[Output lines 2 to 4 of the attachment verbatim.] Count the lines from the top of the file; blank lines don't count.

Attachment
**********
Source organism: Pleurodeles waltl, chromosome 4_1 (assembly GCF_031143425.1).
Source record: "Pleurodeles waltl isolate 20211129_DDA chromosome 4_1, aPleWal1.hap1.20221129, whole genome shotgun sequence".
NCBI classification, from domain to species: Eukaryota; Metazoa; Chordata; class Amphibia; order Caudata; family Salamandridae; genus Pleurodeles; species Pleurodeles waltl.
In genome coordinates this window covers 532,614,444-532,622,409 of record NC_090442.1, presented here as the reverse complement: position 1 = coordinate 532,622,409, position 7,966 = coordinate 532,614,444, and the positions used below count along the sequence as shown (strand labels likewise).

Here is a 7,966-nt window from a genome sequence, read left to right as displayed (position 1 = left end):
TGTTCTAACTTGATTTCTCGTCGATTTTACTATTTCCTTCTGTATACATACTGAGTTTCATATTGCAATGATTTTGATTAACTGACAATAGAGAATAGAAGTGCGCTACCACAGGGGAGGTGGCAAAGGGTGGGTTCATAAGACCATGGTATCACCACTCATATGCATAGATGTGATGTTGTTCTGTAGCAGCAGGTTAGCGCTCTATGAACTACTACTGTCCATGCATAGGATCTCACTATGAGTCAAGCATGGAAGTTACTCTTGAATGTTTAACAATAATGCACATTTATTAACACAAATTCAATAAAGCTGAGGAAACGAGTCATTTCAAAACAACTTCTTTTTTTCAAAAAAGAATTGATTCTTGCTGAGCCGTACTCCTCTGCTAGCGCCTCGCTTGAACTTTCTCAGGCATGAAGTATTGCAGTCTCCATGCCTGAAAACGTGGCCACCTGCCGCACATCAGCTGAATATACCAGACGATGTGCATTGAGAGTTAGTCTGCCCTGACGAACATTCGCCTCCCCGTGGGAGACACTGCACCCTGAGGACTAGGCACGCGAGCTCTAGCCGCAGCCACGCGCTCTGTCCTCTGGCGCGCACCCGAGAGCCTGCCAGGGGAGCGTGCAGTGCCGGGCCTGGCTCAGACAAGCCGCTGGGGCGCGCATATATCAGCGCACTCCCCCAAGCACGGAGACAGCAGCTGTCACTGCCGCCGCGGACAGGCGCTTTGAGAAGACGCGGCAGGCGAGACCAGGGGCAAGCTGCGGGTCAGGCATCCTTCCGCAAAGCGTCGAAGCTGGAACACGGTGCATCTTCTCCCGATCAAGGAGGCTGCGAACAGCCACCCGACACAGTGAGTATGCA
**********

Source record: "Pleurodeles waltl isolate 20211129_DDA chromosome 4_1, aPleWal1.hap1.20221129, whole genome shotgun sequence".
NCBI classification, from domain to species: Eukaryota; Metazoa; Chordata; class Amphibia; order Caudata; family Salamandridae; genus Pleurodeles; species Pleurodeles waltl.
In genome coordinates this window covers 532,614,444-532,622,409 of record NC_090442.1, presented here as the reverse complement: position 1 = coordinate 532,622,409, position 7,966 = coordinate 532,614,444, and the positions used below count along the sequence as shown (strand labels likewise).